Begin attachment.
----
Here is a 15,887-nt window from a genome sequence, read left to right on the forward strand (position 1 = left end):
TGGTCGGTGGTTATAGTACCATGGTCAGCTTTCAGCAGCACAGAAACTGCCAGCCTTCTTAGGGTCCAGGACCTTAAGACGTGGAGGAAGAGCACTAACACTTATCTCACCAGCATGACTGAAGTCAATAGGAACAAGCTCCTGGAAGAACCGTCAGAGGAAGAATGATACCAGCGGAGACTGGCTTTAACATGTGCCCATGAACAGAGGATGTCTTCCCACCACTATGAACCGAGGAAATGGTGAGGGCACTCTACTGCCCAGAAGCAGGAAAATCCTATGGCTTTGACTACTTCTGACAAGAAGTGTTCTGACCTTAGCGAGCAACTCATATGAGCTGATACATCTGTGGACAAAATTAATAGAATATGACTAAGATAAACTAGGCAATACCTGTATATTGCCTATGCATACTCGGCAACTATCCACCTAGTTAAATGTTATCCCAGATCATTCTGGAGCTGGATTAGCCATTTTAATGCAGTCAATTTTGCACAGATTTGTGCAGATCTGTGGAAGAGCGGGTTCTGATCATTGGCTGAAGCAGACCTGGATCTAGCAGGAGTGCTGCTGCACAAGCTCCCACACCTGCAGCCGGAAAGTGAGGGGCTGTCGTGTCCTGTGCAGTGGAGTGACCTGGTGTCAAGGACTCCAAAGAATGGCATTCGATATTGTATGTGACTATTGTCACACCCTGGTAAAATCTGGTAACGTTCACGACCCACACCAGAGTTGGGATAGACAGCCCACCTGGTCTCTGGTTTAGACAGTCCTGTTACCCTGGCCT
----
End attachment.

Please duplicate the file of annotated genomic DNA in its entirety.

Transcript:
Here is a 15,887-nt window from a genome sequence, read left to right on the forward strand (position 1 = left end):
TGGTCGGTGGTTATAGTACCATGGTCAGCTTTCAGCAGCACAGAAACTGCCAGCCTTCTTAGGGTCCAGGACCTTAAGACGTGGAGGAAGAGCACTAACACTTATCTCACCAGCATGACTGAAGTCAATAGGAACAAGCTCCTGGAAGAACCGTCAGAGGAAGAATGATACCAGCGGAGACTGGCTTTAACATGTGCCCATGAACAGAGGATGTCTTCCCACCACTATGAACCGAGGAAATGGTGAGGGCACTCTACTGCCCAGAAGCAGGAAAATCCTATGGCTTTGACTACTTCTGACAAGAAGTGTTCTGACCTTAGCGAGCAACTCATATGAGCTGATACATCTGTGGACAAAATTAATAGAATATGACTAAGATAAACTAGGCAATACCTGTATATTGCCTATGCATACTCGGCAACTATCCACCTAGTTAAATGTTATCCCAGATCATTCTGGAGCTGGATTAGCCATTTTAATGCAGTCAATTTTGCACAGATTTGTGCAGATCTGTGGAAGAGCGGGTTCTGATCATTGGCTGAAGCAGACCTGGATCTAGCAGGAGTGCTGCTGCACAAGCTCCCACACCTGCAGCCGGAAAGTGAGGGGCTGTCGTGTCCTGTGCAGTGGAGTGACCTGGTGTCAAGGACTCCAAAGAATGGCATTCGATATTGTATGTGACTATTGTCACACCCTGGTAAAATCTGGTAACGTTCACGACCCACACCAGAGTTGGGATAGACAGCCCACCTGGTCTCTGGTTTAGACAGTCCTGTTACCCTGGCCT